Rwanda: pre-election attacks on politicians and journalists condemned

From Amnesty International, Aug. 5:

Amnesty International has condemned attacks on politicians and journalists in the run-up to the presidential election on Aug. 9 and calls on the government to ensure the poll is held in an atmosphere where Rwandans can freely express their views.

The murder of a journalist and an opposition politician—both critical of the ruling Rwandan Patriotic Front (RPF)—in late June and mid-July has created a climate of repression likely to inhibit freedom of expression ahead of the vote, the organization said.

“In recent months killings, arrests and the closure of newspapers and broadcasters has reinforced a climate of fear,” said Amnesty International’s Africa Programme deputy director, Tawanda Hondora. “The Rwandan government must ensure that investigations into the killings are thorough and reinstate closed media outlets.”

On July 14, André Kagwa Rwisereka, the vice president of the opposition Democratic Green Party, was found dead in Butare, southern Rwanda. Amnesty International has obtained photographs that show that his head was severed from his body.

Rwisereka, who left the RPF to create the Green Party, had reportedly been concerned for his security in the weeks before his murder. Other Green Party members said they had also received threats.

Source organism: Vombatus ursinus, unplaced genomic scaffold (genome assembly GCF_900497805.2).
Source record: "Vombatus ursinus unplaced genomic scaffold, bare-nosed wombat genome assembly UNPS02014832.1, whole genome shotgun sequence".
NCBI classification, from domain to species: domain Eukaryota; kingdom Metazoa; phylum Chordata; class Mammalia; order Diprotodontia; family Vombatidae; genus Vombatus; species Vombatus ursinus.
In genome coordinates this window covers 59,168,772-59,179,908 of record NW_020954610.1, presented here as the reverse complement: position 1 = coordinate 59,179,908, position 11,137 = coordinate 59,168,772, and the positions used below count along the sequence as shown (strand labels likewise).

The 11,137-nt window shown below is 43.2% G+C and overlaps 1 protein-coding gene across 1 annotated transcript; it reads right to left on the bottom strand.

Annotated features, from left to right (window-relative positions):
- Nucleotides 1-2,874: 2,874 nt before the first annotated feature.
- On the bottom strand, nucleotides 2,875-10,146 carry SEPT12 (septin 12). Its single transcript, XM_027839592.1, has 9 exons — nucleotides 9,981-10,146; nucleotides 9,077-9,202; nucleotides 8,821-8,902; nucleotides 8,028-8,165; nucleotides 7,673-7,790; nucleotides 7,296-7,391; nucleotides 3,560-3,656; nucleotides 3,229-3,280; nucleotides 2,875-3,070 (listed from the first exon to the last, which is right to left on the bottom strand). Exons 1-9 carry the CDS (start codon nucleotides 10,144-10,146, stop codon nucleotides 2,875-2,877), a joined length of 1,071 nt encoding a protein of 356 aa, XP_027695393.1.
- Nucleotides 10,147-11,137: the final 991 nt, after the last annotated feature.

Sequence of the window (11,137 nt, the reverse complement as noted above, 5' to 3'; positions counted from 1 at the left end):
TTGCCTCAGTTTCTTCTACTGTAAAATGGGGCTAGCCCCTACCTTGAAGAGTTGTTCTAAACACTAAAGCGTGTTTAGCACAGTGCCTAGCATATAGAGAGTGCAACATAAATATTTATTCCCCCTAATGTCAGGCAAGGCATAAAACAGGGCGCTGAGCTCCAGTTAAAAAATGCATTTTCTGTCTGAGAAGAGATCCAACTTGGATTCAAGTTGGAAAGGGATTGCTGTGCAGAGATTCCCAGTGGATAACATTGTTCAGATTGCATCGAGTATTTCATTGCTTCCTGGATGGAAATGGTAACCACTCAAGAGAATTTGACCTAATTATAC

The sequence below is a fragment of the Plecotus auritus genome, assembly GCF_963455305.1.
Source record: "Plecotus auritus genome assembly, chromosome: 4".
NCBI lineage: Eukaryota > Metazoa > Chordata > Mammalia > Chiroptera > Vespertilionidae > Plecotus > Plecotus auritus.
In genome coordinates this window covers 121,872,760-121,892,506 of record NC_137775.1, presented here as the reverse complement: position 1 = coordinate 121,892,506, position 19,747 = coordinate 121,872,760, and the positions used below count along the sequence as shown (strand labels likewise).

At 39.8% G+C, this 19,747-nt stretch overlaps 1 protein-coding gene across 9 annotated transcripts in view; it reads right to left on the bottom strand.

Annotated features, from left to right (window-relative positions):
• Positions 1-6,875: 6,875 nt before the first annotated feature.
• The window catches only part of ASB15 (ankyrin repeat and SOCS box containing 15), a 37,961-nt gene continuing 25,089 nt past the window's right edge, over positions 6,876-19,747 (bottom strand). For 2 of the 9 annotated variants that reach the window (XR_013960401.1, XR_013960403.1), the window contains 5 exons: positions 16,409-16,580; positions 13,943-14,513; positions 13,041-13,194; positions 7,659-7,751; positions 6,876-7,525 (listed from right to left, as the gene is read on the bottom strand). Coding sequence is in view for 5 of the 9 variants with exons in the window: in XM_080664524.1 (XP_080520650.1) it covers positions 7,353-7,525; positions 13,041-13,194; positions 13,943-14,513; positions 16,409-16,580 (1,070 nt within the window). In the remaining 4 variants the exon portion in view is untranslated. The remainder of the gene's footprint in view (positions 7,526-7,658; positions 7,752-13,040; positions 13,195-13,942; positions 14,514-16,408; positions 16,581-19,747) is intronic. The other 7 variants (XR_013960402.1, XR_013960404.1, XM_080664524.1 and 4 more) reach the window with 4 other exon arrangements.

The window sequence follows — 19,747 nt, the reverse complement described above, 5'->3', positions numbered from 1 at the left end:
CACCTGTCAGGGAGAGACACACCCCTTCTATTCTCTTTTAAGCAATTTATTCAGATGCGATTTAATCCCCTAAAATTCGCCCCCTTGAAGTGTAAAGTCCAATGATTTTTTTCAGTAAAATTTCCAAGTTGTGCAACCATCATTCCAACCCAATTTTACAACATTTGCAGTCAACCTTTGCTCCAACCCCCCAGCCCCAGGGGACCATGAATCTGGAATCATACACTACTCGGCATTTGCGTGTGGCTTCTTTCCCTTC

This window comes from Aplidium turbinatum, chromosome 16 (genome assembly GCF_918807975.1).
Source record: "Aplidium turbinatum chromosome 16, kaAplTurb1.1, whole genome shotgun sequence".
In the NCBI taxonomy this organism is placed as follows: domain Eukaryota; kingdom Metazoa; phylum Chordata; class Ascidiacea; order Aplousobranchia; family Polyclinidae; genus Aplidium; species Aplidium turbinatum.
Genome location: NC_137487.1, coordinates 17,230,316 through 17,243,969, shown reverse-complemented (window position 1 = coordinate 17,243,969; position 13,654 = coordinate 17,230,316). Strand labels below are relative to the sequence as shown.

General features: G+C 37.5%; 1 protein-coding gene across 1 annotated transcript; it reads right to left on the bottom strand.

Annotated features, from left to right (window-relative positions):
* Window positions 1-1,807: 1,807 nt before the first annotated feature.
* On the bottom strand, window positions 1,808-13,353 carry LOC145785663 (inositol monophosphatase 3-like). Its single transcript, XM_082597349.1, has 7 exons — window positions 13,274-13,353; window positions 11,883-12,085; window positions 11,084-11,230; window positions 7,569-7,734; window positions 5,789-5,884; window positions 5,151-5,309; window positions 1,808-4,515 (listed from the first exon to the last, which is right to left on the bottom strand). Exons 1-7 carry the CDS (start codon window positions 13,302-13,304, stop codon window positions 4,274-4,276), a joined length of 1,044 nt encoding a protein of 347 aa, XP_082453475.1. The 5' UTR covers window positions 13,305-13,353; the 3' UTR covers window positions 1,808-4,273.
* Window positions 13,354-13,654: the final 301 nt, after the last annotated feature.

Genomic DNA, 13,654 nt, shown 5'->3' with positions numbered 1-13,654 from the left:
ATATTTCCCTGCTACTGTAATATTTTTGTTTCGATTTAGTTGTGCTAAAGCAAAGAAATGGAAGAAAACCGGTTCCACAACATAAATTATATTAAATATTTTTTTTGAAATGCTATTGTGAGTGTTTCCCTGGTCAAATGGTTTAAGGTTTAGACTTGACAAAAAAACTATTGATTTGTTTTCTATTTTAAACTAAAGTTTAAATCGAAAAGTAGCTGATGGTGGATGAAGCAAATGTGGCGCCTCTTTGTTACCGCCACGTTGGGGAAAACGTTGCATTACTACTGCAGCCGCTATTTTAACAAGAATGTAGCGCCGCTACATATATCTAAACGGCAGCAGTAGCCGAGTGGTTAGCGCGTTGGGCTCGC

Investigations into Rwisereka’s death continue, but insufficient evidence has been gathered to press charges, according to the Prosecution.

None of the main opposition parties are able to stand in Monday’s elections. The Democratic Green Party of Rwanda and FDU-Inkingi have been obstructed from holding the meetings required to register their parties.

The only new opposition party to secure registration—PS-Imberakuri—was unable to stand after the party’s leader, Bernard Ntaganda, was arrested on June 24. Ntaganda was charged with “genocide ideology” and “divisionism” under vague laws, ostensibly used to restrict hate speech, but often used to silence legitimate dissent.

Opposition leader, Victoire Ingabire, has still not been brought to trial on charges of “genocide ideology”, “minimising the genocide”, “divisionism” and “collaborating with a terrorist group” following her arrest in April. In May, the Prosecution said that investigations may take up to a year, ruling out a trial before the elections.

“Until an independent enquiry into Rwisereka’s murder reveals the true circumstances surrounding his death, Rwandans will fear that it was linked to his opposition activities,” said Tawanda Hondora. “They may be reluctant to express themselves as a result.”

Jean-Leonard Rugambage, a journalist working for the Umuvugizi newspaper, was shot dead on June 24 outside his home in the capital, Kigali. Rugambage had been investigating the shooting in South Africa of the exiled former general, Kayumba Nyamwasa. On the day of his murder, Umuvugizi published a story alleging that Rwandan intelligence officials were linked to Nyamwasa’s shooting.

Two suspects have been arrested for Rugambage’s murder and are currently awaiting trial.